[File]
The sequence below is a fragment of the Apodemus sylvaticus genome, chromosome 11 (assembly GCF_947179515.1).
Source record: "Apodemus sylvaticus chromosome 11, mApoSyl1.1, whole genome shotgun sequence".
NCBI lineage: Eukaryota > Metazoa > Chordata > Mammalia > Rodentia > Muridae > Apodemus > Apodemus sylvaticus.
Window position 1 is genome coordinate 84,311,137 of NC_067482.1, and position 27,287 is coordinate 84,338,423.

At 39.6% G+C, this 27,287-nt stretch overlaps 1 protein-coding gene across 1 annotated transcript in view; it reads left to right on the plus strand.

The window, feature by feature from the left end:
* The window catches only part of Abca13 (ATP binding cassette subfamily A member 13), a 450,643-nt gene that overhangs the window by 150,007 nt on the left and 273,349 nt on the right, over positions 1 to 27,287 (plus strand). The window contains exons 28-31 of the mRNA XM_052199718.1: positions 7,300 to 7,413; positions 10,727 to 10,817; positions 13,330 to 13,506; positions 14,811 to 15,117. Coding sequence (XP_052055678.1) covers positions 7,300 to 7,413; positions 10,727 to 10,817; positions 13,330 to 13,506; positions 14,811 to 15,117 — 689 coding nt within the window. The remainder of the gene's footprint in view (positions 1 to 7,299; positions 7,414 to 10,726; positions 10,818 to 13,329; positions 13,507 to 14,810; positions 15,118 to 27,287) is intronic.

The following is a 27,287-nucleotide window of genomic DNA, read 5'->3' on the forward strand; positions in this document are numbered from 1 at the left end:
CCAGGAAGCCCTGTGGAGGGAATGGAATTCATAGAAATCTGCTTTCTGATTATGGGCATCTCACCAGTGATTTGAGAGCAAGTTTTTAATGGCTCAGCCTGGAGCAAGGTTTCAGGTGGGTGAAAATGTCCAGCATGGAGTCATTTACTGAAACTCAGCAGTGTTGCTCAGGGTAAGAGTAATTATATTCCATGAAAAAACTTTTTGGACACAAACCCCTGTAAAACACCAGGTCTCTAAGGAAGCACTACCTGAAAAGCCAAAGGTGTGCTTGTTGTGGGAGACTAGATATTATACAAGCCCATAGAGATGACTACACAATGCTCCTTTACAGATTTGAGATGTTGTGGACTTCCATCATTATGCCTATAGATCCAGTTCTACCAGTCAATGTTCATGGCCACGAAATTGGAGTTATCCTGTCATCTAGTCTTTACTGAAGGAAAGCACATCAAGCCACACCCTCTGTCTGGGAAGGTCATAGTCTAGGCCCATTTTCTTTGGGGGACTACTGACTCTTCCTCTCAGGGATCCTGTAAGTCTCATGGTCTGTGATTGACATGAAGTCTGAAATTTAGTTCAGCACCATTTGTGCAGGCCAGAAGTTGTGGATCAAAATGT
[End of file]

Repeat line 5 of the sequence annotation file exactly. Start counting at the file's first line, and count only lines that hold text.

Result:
At 39.6% G+C, this 27,287-nt stretch overlaps 1 protein-coding gene across 1 annotated transcript in view; it reads left to right on the plus strand.